Award-winning restaurant Kimball House thrives amidst changing landscapeKimball House restaurant owners now own the 136-year former train depot that houses their nationally recognized eatery. (Courtesy of Andrew Thomas Lee)
BY City Lights Staff | WABE
With real estate development in Atlanta a looming presence, a common narrative is that many older businesses are disappearing; either they can’t keep up with rising commercial rent prices, or the buildings they occupy are sold and torn down.
Well, the award-winning restaurant Kimball House owners have turned that narrative upside down and successfully secured their future in the process. They are now the proud owners of the 136-year former train depot that houses their nationally recognized eatery.
City Lights senior producer Kim Drobes recently caught up with two of the five Kimball House owners, Kizzy Patel and Jesse Smith, to discuss the unique purchase.
What you’re craving when you pick Kimball House:
“The first thing that comes to mind is oysters and cocktails,” said Patel. “One of our other partners, Miles Macquarrie, has been the backbone of the bar since we opened and has crafted an incredible cocktail program and trains the staff in such a diligent manner, and they have so much fun behind the bar. And it’s one of the things that guests look forward to the most – starting with a cocktail to go along with oysters. One of our other partners, Bryan Rackley, heads up the oyster program and has spent years cultivating these incredible relationships with oyster farmers and harvesters from around the country and has been able to source some of the best oysters that are available.”
How these Brick Store Pub buddies found a location for their dream venture:
“We had been looking for a location. We originally wanted to be in Atlanta proper just because we felt like Decatur had so many great restaurants. And so, we were looking around the Glenwood area… and everything available was a new restaurant. We realized we just did not have the funding for that,” said Smith. “We had heard that the restaurant that was in the Decatur Depot at the time was going out of business, so we went to check it out, and it seemed perfect. You know, it had a sense of antiquity to it, which was a big part of our concept. It just seemed perfect, even though we were trying to branch out from Decatur. It’s like, ‘Well, it looks like it’s pulling us back in.’”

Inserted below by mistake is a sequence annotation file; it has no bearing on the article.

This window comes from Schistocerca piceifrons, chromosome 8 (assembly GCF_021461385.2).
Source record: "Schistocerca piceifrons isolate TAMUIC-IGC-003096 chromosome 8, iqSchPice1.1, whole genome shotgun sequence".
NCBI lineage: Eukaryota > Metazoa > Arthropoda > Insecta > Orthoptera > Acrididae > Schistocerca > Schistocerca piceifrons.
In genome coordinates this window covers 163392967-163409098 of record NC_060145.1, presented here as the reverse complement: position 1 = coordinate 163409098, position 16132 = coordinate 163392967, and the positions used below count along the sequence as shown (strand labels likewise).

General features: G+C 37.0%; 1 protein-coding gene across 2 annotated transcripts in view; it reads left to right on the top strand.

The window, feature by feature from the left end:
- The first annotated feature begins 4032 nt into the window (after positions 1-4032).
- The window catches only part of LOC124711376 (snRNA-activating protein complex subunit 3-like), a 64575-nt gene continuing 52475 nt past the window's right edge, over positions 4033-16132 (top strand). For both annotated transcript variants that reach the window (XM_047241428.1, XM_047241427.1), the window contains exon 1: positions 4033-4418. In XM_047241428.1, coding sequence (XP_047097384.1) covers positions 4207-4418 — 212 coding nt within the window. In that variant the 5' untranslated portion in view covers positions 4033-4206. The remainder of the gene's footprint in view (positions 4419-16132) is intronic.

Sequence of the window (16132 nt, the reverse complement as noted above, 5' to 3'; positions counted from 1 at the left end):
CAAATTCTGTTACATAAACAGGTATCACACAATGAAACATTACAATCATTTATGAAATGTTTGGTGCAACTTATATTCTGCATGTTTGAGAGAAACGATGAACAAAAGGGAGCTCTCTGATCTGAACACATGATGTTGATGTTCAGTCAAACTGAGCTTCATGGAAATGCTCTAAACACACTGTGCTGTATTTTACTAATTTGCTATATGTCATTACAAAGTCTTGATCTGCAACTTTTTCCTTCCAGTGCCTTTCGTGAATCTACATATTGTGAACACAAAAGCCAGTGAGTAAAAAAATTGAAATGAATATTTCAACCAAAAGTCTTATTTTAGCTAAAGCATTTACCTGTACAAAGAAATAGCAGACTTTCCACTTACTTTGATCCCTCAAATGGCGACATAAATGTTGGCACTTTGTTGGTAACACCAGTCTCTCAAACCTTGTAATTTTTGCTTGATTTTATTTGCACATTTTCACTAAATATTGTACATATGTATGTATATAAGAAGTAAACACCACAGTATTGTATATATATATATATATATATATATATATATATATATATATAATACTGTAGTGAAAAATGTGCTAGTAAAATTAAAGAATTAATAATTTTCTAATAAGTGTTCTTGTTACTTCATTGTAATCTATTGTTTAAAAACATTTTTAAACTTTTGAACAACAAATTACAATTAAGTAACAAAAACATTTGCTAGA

On the history and purchase of the building that houses the restaurant:
“It was built in 1891, and at some point, in, I believe, the ’80s, it was a functioning train station, and it became this famous bluegrass bar called the Freight Room,” recounted Smith. “One of my favorite things about working services at Kimball House is when an older couple will come in, and I’ll be like, ‘Have you been here before?’ And they’ll be like, ‘A lot, but never as Kimball House,’ and it would be the story of, ‘Oh yeah, we fell in love at the Freight Room, and now we’re married, and this is our first time back since it’s become what it is now.’ And so, we’ll get a lot of that, and I really enjoy when those occasions happen.”
“CSX [Transportation] didn’t want it on the train tracks anymore, and the City of Decatur wanted to preserve the building, and so they purchased it and moved it off of the train tracks onto city land,” Smith said. “That was the starting point for this whole thing, was just to preserve the building. This is not an everyday situation, where your landlord is literally the city, and that their intentions of being landlords is just an act of preservation. So, we were in a fortunate circumstance to even be able to approach them to purchase the building, because they had already done the job that they wanted to do – they preserved the building. They were not in the business of being landlords.”
To listen to the full interview, click here.
More on Kimball House is at http://www.kimball-house.com/
This story was provided by Decaturish content partner WABE.